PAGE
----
As 'fiscal cliff' looms, more worries for the poor

CHICAGO — Although he struggled financially for years, it wasn't until Carl Hoppe was forced to leave his job as a minister and school administrator that he found it nearly impossible to feed his family, he said.

When his income declined to less than half of his old salary, he first turned to local food pantries for help filling his cabinets and stocking the refrigerator, he said. And then, Hoppe and his wife reluctantly applied for food stamps.

"If we didn't have (food stamps), we'd have some problems when it comes to eating," said Hoppe, 60, who lives with his wife and two young sons in Blue Island, Ill. "We don't have it for luxury. We still don't go out to eat for dinner or anything. We stick around the house and use what we've been given."

As wealthy and middle-class Americans keep an eye on Washington to see if a solution to the "fiscal cliff" will mean an increase in their annual tax bills, Chicago's poorest residents are looking at how they too may be affected. Besides legislation that would mainly affect taxes, also on the table are cuts to a wide range of social programs — some that are vital to hunger relief, officials said.

For example, the farm bill — which sets guidelines and funding for the Supplemental Nutrition Assistance Program, or SNAP, among other matters — expired in September, and has not been renewed as Congress continues to debate how the aid programs it supports should work.

And now some aid organizations fear that a bill that would stiffen the SNAP requirements to qualify for food stamps in Illinois could be approved as a part of the fiscal cliff negotiations, said Bob Dolgan, a spokesman for the Greater Chicago Food Depository.

That legislation would cut at least 2 million residents from the food stamp program, and decrease the amount of aid 500,000 Americans get every month, he said. For agencies that help feed the poor, there is concern that changes to the SNAP program would put even more pressure on food pantries and soup kitchens that are already struggling to help feed the needy, Dolgan said. Critics of the SNAP program and government spending, however, argue that too many families have become dependent on government aid. And it is difficult to justify giving benefits to so many in such a short amount of time.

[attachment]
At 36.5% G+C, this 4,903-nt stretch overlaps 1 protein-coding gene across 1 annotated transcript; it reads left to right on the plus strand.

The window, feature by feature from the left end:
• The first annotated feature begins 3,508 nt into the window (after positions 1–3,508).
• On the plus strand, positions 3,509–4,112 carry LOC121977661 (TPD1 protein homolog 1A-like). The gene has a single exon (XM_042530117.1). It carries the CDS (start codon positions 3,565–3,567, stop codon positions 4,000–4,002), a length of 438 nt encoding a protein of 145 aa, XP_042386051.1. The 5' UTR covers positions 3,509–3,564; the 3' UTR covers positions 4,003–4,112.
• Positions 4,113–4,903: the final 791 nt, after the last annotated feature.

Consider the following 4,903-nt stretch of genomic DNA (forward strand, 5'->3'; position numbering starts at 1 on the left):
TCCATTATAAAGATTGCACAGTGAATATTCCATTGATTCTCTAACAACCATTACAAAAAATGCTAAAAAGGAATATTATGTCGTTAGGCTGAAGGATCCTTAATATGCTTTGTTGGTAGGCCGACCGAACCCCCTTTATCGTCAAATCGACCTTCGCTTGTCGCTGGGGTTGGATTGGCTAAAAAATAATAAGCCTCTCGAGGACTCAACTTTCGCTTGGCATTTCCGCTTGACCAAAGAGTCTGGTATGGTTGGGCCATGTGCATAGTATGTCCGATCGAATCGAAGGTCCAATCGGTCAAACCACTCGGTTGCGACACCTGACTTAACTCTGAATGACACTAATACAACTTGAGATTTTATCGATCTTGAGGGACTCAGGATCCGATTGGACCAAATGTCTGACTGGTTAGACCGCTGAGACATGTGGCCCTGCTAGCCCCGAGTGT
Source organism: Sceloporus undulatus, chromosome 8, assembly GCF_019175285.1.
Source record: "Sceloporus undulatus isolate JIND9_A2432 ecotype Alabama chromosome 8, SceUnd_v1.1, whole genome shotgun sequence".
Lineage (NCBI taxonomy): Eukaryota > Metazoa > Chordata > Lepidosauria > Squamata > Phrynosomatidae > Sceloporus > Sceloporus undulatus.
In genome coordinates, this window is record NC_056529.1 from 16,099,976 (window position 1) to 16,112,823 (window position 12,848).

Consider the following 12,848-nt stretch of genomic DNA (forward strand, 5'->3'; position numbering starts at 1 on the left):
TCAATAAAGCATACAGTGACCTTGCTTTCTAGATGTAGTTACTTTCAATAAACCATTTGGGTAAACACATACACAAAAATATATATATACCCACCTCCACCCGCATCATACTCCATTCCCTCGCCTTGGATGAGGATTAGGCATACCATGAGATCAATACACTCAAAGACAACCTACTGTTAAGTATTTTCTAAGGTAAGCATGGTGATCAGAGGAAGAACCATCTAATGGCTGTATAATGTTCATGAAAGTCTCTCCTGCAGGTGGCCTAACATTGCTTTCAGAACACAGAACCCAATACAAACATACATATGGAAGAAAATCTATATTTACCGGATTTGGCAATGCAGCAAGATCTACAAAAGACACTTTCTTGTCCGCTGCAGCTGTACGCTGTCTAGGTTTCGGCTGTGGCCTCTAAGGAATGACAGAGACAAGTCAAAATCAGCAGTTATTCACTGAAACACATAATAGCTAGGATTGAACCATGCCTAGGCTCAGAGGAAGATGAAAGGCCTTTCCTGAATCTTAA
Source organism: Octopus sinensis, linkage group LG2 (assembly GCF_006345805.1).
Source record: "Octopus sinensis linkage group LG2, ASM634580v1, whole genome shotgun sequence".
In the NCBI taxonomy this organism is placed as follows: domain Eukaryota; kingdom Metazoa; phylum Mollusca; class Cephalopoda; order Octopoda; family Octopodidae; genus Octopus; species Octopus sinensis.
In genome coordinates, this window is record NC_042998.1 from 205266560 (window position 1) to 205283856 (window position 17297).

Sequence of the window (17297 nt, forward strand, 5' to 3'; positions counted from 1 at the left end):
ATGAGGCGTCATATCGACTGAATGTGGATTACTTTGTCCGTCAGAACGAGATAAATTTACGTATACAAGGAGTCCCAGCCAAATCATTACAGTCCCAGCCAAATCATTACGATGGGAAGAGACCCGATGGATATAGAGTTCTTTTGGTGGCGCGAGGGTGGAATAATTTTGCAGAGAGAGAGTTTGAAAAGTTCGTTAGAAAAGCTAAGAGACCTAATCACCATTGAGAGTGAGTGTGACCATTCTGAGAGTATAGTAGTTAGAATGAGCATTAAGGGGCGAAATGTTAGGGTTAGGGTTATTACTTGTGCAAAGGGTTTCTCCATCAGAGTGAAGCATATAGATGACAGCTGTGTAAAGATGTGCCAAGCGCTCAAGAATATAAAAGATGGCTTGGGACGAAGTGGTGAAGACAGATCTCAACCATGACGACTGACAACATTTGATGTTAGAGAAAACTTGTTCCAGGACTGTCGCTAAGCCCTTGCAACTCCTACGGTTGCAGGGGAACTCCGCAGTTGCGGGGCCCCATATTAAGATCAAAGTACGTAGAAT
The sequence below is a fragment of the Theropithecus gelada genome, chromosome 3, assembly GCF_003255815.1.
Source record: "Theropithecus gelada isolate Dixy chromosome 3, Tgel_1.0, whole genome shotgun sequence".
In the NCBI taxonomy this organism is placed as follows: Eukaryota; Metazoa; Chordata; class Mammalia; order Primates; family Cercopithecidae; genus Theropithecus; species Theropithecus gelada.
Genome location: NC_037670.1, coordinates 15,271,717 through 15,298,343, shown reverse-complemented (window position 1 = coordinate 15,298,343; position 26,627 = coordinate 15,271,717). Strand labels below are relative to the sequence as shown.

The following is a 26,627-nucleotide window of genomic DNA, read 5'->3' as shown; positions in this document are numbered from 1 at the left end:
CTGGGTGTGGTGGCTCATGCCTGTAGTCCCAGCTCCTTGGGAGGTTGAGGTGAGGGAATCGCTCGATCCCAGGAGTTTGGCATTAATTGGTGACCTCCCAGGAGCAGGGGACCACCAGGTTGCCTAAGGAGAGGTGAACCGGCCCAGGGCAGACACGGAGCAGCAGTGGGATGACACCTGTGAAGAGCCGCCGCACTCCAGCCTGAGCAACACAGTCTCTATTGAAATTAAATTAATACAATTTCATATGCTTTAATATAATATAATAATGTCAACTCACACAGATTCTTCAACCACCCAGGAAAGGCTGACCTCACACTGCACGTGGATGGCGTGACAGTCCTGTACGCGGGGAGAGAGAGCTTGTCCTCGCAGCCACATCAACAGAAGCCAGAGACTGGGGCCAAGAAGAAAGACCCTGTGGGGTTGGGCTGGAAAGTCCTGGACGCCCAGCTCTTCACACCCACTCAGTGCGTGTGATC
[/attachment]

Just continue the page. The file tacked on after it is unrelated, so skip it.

"The SNAP program has grown exponentially, and the eligibility standards are so broad . many people that may not need food stamps are now getting them," said Tom A. Schatz, the president of Citizens Against Government Waste.

Schatz said SNAP is one of many government programs that need to be carefully examined and scrutinized to make sure the aid is going to the neediest.

"No one is talking about eliminating benefits for people that need them," Schatz said. "The question is, 'Who really needs them? Has this program been expanded so far that too many people are receiving the benefits that may not need them?' It's hard to take something back once someone has been receiving the benefit."

Among the proposals to curb SNAP spending would be to require food stamp recipients to report their assets when they have their eligibility reconsidered. That means that some residents who may own their home or have a vehicle could risk losing or seeing a reduction in their food stamps.

If the government is going to be fiscally responsible, officials will have to comb through all programs and find ways to cut spending, Schatz said.

"Everything needs to be re-examined and reassessed, and food stamps needs to be one of those programs looked at," Schatz said. "They way it works now, if someone does have substantial assets, in some states they can get SNAP. Those are not the kind of people that taxpayers think of as needing help buying food."

Currently, residents such as Carl Hoppe qualify for food stamps based solely on their income. So although Hoppe does own a house and a car, he can still get aid to help feed his family each month, because his income from his early retirement barely covers his mortgage and utility bills. The proposed changes come at a crucial time. Because of the economic climate, a growing number of residents are receiving food stamps, statistics show.